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Corinne F Carle, Eman Nasim Ali, Christian J Lueck, Ted Maddess, Kate Martin, Angela Borbelj, Andrew Charles James; Multifocal objective pupil perimetry in migraine. Invest. Ophthalmol. Vis. Sci. 2016;57(12):4558. doi: https://doi.org/.
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© ARVO (1962-2015); The Authors (2016-present)
To establish the effect of stimulating intrinsically-photosensitive retinal ganglion cells (ipRGCs) on migraine occurrence and pupillary response characteristics.
A randomized crossover study tested migraineurs and normal controls using multifocal pupillographic objective perimetry (mfPOP) with 44 test-regions/eye. A blue protocol (BP) stimulated the ipRGC intrinsic response, and a yellow protocol (YP) stimulated cone photoreceptors. The stimuli have been previously described [IOVS 56:6394-6403] Migraine diaries assessed migraine incidence. Responses were analysed according to response time-to-peak and standardised amplitude (AmpStd). Subjects included 38 migraineurs (42.0 ± 16.0 years, 23 females) and 24 normal controls (39.2 ± 14.8 years,14 females).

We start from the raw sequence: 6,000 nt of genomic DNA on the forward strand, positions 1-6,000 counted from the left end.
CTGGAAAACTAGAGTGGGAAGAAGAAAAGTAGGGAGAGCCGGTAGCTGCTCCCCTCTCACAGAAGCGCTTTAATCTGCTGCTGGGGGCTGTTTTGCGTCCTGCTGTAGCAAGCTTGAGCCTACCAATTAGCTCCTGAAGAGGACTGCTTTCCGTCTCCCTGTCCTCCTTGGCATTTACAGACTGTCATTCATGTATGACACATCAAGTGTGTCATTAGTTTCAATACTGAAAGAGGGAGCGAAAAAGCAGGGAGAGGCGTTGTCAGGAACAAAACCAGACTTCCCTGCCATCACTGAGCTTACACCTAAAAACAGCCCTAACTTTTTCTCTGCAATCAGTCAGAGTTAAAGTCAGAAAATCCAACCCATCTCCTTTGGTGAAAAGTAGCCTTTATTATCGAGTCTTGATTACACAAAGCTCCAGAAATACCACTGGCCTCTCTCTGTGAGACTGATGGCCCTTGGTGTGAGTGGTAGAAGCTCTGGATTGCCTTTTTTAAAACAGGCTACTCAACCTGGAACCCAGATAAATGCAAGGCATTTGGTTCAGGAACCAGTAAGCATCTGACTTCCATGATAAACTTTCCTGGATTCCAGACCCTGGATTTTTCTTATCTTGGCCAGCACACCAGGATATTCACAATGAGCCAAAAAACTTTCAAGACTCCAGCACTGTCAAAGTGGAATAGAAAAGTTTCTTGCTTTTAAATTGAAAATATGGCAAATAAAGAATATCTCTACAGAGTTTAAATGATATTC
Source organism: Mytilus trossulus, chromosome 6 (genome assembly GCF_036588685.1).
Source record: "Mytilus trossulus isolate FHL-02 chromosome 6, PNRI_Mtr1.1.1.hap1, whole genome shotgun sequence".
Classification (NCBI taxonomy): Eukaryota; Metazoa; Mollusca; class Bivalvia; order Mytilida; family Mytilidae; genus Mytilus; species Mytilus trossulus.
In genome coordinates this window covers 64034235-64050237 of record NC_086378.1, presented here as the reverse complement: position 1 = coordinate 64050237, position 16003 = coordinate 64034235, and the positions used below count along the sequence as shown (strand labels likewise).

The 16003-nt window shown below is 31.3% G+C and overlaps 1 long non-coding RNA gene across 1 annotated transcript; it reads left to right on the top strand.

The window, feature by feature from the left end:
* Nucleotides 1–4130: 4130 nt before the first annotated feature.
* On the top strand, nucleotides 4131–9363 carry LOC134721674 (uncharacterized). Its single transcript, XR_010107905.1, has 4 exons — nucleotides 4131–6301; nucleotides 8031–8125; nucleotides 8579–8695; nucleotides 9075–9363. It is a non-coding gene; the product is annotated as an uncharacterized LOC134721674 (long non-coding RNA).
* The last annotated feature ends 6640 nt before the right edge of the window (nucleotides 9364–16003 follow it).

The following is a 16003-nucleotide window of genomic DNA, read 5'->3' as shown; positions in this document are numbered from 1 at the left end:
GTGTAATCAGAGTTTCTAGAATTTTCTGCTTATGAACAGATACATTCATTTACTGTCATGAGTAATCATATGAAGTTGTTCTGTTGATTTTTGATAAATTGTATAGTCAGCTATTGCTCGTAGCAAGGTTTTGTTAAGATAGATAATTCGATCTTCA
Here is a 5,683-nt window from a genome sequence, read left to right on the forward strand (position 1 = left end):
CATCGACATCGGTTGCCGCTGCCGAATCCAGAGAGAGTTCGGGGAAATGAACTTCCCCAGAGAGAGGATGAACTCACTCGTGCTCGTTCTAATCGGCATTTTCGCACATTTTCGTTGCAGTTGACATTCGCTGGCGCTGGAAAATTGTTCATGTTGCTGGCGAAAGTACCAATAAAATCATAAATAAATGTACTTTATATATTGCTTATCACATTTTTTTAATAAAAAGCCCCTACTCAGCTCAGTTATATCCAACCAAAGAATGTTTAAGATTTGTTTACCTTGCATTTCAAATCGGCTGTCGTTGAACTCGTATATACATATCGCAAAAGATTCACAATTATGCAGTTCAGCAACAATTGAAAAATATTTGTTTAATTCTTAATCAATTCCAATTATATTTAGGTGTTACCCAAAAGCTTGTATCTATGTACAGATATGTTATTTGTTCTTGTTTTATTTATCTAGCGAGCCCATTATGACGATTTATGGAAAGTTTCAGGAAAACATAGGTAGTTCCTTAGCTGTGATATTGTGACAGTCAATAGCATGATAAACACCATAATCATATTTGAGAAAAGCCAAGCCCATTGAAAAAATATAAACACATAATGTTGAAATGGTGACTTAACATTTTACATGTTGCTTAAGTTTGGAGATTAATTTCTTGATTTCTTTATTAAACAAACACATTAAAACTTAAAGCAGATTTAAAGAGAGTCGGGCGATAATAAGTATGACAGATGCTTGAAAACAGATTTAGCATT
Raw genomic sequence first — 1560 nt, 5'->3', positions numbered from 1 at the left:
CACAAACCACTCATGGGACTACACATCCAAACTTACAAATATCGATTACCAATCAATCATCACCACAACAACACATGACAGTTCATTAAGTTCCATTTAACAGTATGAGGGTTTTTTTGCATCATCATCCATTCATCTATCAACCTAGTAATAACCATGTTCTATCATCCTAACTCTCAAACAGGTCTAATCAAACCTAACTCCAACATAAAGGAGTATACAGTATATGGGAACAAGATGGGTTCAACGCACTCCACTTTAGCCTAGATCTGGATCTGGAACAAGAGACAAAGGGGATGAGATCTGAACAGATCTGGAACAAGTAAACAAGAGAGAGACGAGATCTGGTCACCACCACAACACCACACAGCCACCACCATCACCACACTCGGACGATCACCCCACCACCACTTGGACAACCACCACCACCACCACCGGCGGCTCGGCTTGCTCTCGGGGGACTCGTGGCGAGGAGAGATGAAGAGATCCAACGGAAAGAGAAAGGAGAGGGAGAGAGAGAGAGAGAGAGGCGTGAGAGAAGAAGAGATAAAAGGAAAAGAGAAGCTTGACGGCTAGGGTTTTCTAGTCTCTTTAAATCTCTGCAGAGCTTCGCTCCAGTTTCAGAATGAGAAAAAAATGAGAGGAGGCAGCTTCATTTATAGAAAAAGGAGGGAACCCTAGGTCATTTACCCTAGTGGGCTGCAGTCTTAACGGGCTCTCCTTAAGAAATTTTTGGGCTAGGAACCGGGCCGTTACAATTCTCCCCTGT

Migraine days/week did not change following testing with either protocol. Pupillary responses were similar between migraineurs and controls. Amongst migraineurs an attack occurring 60 days before testing reduced AmpStd by -0.45 ± 0.16 dB for BP, (p < 0.004); two weeks before by -0.64 ± 0.14 dB for BP and 0.65 ± 0.11 dB for YP (both p < 0.001); and 1 week before by 0.80 ± 0.10 dB for BP, and 0.57 ± 0.08 dB for BP (both p < 0.001). Triptan use increased AmpStd by 0.45 ± 0.09 and 0.48 ± 0.07dB for YP and BP respectively (p = 0.001).
Pupillary response characteristics were influenced by both recent migraine attacks and triptan use. Stimulating ipRGCs did not affect migraine incidence but responses to blue stimuli may be affected for longer post-migraine.
This is an abstract that was submitted for the 2016 ARVO Annual Meeting, held in Seattle, Wash., May 1-5, 2016.
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